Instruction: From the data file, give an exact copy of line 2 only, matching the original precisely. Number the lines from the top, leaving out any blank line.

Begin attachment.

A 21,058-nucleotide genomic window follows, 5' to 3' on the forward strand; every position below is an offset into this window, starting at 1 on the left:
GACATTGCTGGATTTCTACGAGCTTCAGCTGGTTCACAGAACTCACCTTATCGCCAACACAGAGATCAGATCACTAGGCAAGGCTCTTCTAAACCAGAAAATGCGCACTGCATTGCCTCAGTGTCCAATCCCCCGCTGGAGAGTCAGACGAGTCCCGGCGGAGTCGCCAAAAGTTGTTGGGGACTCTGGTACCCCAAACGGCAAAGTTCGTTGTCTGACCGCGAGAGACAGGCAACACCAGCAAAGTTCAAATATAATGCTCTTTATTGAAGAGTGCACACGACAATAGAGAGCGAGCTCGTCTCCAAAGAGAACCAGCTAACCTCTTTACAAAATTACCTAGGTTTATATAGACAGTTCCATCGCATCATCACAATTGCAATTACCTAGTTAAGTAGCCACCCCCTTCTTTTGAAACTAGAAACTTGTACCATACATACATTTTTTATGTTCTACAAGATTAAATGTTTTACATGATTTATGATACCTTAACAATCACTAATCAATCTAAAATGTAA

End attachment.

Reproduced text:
GACATTGCTGGATTTCTACGAGCTTCAGCTGGTTCACAGAACTCACCTTATCGCCAACACAGAGATCAGATCACTAGGCAAGGCTCTTCTAAACCAGAAAATGCGCACTGCATTGCCTCAGTGTCCAATCCCCCGCTGGAGAGTCAGACGAGTCCCGGCGGAGTCGCCAAAAGTTGTTGGGGACTCTGGTACCCCAAACGGCAAAGTTCGTTGTCTGACCGCGAGAGACAGGCAACACCAGCAAAGTTCAAATATAATGCTCTTTATTGAAGAGTGCACACGACAATAGAGAGCGAGCTCGTCTCCAAAGAGAACCAGCTAACCTCTTTACAAAATTACCTAGGTTTATATAGACAGTTCCATCGCATCATCACAATTGCAATTACCTAGTTAAGTAGCCACCCCCTTCTTTTGAAACTAGAAACTTGTACCATACATACATTTTTTATGTTCTACAAGATTAAATGTTTTACATGATTTATGATACCTTAACAATCACTAATCAATCTAAAATGTAA